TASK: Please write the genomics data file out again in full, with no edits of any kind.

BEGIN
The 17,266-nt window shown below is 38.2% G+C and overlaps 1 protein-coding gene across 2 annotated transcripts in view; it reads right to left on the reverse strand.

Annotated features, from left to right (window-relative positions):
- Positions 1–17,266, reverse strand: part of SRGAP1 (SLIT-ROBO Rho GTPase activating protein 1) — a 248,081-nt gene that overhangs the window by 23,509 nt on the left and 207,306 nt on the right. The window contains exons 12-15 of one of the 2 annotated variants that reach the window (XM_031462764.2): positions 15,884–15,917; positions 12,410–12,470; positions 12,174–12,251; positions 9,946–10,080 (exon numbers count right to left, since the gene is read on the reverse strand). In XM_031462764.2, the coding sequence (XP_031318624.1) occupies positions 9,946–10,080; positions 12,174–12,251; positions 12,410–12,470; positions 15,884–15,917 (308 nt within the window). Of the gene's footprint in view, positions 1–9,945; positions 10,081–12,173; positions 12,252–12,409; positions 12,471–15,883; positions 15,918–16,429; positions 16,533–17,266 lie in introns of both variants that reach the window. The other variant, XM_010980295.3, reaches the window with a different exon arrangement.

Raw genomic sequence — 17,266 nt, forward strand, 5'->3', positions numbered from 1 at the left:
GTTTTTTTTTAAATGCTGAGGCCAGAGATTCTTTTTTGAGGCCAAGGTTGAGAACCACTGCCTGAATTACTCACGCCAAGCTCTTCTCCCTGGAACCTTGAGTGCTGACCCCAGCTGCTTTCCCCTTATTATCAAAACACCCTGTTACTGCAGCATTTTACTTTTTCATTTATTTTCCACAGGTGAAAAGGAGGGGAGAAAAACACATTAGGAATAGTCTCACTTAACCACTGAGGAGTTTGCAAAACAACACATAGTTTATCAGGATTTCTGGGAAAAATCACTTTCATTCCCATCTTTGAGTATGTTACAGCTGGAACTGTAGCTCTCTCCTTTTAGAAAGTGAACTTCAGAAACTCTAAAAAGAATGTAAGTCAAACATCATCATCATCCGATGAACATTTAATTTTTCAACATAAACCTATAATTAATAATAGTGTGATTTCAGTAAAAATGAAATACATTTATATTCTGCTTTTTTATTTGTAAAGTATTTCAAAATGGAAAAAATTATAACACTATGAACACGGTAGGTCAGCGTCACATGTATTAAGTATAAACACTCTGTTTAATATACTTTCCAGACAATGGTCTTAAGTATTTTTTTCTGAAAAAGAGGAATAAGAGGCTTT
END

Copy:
The 17,266-nt window shown below is 38.2% G+C and overlaps 1 protein-coding gene across 2 annotated transcripts in view; it reads right to left on the reverse strand.

Annotated features, from left to right (window-relative positions):
- Positions 1–17,266, reverse strand: part of SRGAP1 (SLIT-ROBO Rho GTPase activating protein 1) — a 248,081-nt gene that overhangs the window by 23,509 nt on the left and 207,306 nt on the right. The window contains exons 12-15 of one of the 2 annotated variants that reach the window (XM_031462764.2): positions 15,884–15,917; positions 12,410–12,470; positions 12,174–12,251; positions 9,946–10,080 (exon numbers count right to left, since the gene is read on the reverse strand). In XM_031462764.2, the coding sequence (XP_031318624.1) occupies positions 9,946–10,080; positions 12,174–12,251; positions 12,410–12,470; positions 15,884–15,917 (308 nt within the window). Of the gene's footprint in view, positions 1–9,945; positions 10,081–12,173; positions 12,252–12,409; positions 12,471–15,883; positions 15,918–16,429; positions 16,533–17,266 lie in introns of both variants that reach the window. The other variant, XM_010980295.3, reaches the window with a different exon arrangement.

Raw genomic sequence — 17,266 nt, forward strand, 5'->3', positions numbered from 1 at the left:
GTTTTTTTTTAAATGCTGAGGCCAGAGATTCTTTTTTGAGGCCAAGGTTGAGAACCACTGCCTGAATTACTCACGCCAAGCTCTTCTCCCTGGAACCTTGAGTGCTGACCCCAGCTGCTTTCCCCTTATTATCAAAACACCCTGTTACTGCAGCATTTTACTTTTTCATTTATTTTCCACAGGTGAAAAGGAGGGGAGAAAAACACATTAGGAATAGTCTCACTTAACCACTGAGGAGTTTGCAAAACAACACATAGTTTATCAGGATTTCTGGGAAAAATCACTTTCATTCCCATCTTTGAGTATGTTACAGCTGGAACTGTAGCTCTCTCCTTTTAGAAAGTGAACTTCAGAAACTCTAAAAAGAATGTAAGTCAAACATCATCATCATCCGATGAACATTTAATTTTTCAACATAAACCTATAATTAATAATAGTGTGATTTCAGTAAAAATGAAATACATTTATATTCTGCTTTTTTATTTGTAAAGTATTTCAAAATGGAAAAAATTATAACACTATGAACACGGTAGGTCAGCGTCACATGTATTAAGTATAAACACTCTGTTTAATATACTTTCCAGACAATGGTCTTAAGTATTTTTTTCTGAAAAAGAGGAATAAGAGGCTTT